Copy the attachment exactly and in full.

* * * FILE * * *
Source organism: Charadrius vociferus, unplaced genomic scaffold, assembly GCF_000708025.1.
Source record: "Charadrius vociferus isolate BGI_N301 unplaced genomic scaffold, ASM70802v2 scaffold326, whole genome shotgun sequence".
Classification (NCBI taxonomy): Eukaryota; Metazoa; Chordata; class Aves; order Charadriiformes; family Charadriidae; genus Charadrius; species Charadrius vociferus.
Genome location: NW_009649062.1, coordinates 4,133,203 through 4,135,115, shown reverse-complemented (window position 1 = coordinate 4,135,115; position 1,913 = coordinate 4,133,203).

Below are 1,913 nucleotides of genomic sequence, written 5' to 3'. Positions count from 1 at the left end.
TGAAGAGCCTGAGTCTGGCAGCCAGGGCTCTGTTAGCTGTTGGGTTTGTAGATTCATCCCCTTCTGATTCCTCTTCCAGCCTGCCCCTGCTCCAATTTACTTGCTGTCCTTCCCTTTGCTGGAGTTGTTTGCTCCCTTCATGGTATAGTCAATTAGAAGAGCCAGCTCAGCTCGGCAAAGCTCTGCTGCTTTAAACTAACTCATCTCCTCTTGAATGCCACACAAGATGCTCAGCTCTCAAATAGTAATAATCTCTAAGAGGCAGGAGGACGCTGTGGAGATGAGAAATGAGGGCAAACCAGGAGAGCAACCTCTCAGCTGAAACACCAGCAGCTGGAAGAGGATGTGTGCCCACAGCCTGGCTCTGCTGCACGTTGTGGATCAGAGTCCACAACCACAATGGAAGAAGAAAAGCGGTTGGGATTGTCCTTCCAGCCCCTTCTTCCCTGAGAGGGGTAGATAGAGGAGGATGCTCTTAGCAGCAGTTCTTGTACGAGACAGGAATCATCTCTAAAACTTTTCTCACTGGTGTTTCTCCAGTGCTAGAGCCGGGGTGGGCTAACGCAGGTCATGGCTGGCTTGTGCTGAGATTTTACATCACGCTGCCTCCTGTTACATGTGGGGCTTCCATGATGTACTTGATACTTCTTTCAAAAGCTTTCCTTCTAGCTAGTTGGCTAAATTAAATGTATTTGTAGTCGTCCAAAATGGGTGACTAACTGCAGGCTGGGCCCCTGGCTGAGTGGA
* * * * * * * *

Source organism: Charadrius vociferus, unplaced genomic scaffold, assembly GCF_000708025.1.
Source record: "Charadrius vociferus isolate BGI_N301 unplaced genomic scaffold, ASM70802v2 scaffold326, whole genome shotgun sequence".
Classification (NCBI taxonomy): Eukaryota; Metazoa; Chordata; class Aves; order Charadriiformes; family Charadriidae; genus Charadrius; species Charadrius vociferus.
Genome location: NW_009649062.1, coordinates 4,133,203 through 4,135,115, shown reverse-complemented (window position 1 = coordinate 4,135,115; position 1,913 = coordinate 4,133,203).

Below are 1,913 nucleotides of genomic sequence, written 5' to 3'. Positions count from 1 at the left end.
TGAAGAGCCTGAGTCTGGCAGCCAGGGCTCTGTTAGCTGTTGGGTTTGTAGATTCATCCCCTTCTGATTCCTCTTCCAGCCTGCCCCTGCTCCAATTTACTTGCTGTCCTTCCCTTTGCTGGAGTTGTTTGCTCCCTTCATGGTATAGTCAATTAGAAGAGCCAGCTCAGCTCGGCAAAGCTCTGCTGCTTTAAACTAACTCATCTCCTCTTGAATGCCACACAAGATGCTCAGCTCTCAAATAGTAATAATCTCTAAGAGGCAGGAGGACGCTGTGGAGATGAGAAATGAGGGCAAACCAGGAGAGCAACCTCTCAGCTGAAACACCAGCAGCTGGAAGAGGATGTGTGCCCACAGCCTGGCTCTGCTGCACGTTGTGGATCAGAGTCCACAACCACAATGGAAGAAGAAAAGCGGTTGGGATTGTCCTTCCAGCCCCTTCTTCCCTGAGAGGGGTAGATAGAGGAGGATGCTCTTAGCAGCAGTTCTTGTACGAGACAGGAATCATCTCTAAAACTTTTCTCACTGGTGTTTCTCCAGTGCTAGAGCCGGGGTGGGCTAACGCAGGTCATGGCTGGCTTGTGCTGAGATTTTACATCACGCTGCCTCCTGTTACATGTGGGGCTTCCATGATGTACTTGATACTTCTTTCAAAAGCTTTCCTTCTAGCTAGTTGGCTAAATTAAATGTATTTGTAGTCGTCCAAAATGGGTGACTAACTGCAGGCTGGGCCCCTGGCTGAGTGGA